Why do Wealthy Investors have a Higher Return on their Stocks?
In contrast to the standard economics theory, an analysis of the Survey of Consumer Finance shows that wealthy investors have a higher return on their stocks than their poorer counterparts. The paper presents a general financial and economic theory of risk and search behavior to address the question if why wealthy investors have a higher return on their stocks. Two additional facts emerge: (i) wealthy investors employ more productive search efforts, and (ii) financial risk bearing and search efforts are complementary. This study develops an explanation for the wealth inequality and the equity premium puzzle as well as the policy implications of the privatization of social security
|Date of creation:||03 Dec 2006|
|Date of revision:|
|Contact details of provider:|| Postal: Society for Economic Dynamics Marina Azzimonti Department of Economics Stonybrook University 10 Nicolls Road Stonybrook NY 11790 USA|
Web page: http://www.EconomicDynamics.org/
More information through EDIRC
Please report citation or reference errors to , or , if you are the registered author of the cited work, log in to your RePEc Author Service profile, click on "citations" and make appropriate adjustments.:
- Annette Vissing-Jorgensen, 2002. "Towards an Explanation of Household Portfolio Choice Heterogeneity: Nonfinancial Income and Participation Cost Structures," NBER Working Papers 8884, National Bureau of Economic Research, Inc.
- George J. Stigler, 1961. "The Economics of Information," Journal of Political Economy, University of Chicago Press, vol. 69, pages 213.
- Lucas, Robert E, Jr, 1978. "Asset Prices in an Exchange Economy," Econometrica, Econometric Society, vol. 46(6), pages 1429-45, November.
- Attanasio, O.P. & Browning, M.J., 1993.
"Consumption over the life cycle and over the business cycle,"
1993-14, Tilburg University, Center for Economic Research.
- Attanasio, Orazio P & Browning, Martin, 1995. "Consumption over the Life Cycle and over the Business Cycle," American Economic Review, American Economic Association, vol. 85(5), pages 1118-37, December.
- Orazio P. Attanasio & Martin Browning, 1993. "Consumption over the Life Cycle and over the Business Cycle," NBER Working Papers 4453, National Bureau of Economic Research, Inc.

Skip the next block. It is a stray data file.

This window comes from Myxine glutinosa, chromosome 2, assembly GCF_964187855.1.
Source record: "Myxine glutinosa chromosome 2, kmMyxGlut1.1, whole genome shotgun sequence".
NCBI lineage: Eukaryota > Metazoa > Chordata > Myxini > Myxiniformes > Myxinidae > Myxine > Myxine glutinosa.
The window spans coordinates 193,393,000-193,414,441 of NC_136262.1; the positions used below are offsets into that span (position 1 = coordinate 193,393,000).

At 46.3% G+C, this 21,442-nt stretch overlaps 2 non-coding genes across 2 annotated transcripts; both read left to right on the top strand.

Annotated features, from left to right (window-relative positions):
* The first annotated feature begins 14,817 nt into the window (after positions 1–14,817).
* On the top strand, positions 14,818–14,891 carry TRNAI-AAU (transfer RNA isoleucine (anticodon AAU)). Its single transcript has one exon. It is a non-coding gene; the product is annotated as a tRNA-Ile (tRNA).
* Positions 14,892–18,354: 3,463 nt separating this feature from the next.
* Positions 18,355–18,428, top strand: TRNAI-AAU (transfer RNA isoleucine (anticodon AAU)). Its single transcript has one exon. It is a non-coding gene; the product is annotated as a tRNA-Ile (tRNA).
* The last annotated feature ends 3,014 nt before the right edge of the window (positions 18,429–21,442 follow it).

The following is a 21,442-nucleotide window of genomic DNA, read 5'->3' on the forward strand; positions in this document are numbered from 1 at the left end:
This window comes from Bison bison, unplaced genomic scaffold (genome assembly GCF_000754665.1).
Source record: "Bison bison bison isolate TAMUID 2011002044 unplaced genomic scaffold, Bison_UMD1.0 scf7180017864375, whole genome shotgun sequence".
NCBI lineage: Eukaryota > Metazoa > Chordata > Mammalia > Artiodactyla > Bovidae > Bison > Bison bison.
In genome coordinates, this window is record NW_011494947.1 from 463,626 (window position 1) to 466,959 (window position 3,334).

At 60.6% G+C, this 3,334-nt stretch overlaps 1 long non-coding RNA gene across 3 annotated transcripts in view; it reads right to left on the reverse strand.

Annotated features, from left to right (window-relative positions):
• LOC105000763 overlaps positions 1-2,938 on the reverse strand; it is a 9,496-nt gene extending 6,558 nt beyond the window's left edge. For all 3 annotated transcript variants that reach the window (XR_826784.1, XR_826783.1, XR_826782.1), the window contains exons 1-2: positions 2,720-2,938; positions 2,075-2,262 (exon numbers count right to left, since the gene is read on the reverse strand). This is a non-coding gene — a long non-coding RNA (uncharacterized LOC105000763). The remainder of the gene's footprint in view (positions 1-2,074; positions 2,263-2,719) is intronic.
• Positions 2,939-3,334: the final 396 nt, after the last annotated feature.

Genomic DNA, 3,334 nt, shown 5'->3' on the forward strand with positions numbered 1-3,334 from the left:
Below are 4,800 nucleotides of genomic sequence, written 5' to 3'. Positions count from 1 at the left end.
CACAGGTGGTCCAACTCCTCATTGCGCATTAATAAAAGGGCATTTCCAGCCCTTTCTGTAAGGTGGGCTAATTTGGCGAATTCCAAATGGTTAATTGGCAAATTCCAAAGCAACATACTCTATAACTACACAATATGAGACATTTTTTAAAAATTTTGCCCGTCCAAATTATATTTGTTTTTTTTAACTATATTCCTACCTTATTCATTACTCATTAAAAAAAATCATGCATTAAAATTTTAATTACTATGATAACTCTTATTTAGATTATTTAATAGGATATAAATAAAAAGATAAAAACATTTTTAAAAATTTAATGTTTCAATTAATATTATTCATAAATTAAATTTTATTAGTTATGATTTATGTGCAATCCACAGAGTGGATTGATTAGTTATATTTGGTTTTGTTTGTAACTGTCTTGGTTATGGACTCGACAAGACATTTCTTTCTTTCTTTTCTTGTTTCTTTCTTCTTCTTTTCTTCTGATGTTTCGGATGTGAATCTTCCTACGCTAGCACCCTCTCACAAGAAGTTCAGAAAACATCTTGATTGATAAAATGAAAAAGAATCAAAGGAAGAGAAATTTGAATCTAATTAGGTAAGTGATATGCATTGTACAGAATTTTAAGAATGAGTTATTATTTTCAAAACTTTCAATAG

- Attanasio, O.P. & Browning, M., 1993. "Consumption Over the Life Cycle and Over the Business Cycle," Papers 9314, Tilburg - Center for Economic Research.
- Fama, Eugene F, 1970. "Efficient Capital Markets: A Review of Theory and Empirical Work," Journal of Finance, American Finance Association, vol. 25(2), pages 383-417, May.
- Harry J. Holzer, 1987. "Job Search by Employed and Unemployed Youth," ILR Review, Cornell University, ILR School, vol. 40(4), pages 601-611, July.
- Harry Markowitz, 1952. "Portfolio Selection," Journal of Finance, American Finance Association, vol. 7(1), pages 77-91, 03.
- R. Mehra & E. Prescott, 2010.
"The equity premium: a puzzle,"
Levine's Working Paper Archive
1401, David K. Levine.
- Blau, David M & Robins, Philip K, 1990. "Job Search Outcomes for the Employed and Unemployed," Journal of Political Economy, University of Chicago Press, vol. 98(3), pages 637-55, June.
- Haliassos, Michael & Bertaut, Carol C, 1995. "Why Do So Few Hold Stocks?," Economic Journal, Royal Economic Society, vol. 105(432), pages 1110-29, September.
When requesting a correction, please mention this item's handle: RePEc:red:sed006:286. See general information about how to correct material in RePEc.
For technical questions regarding this item, or to correct its authors, title, abstract, bibliographic or download information, contact: (Christian Zimmermann)
If references are entirely missing, you can add them using this form.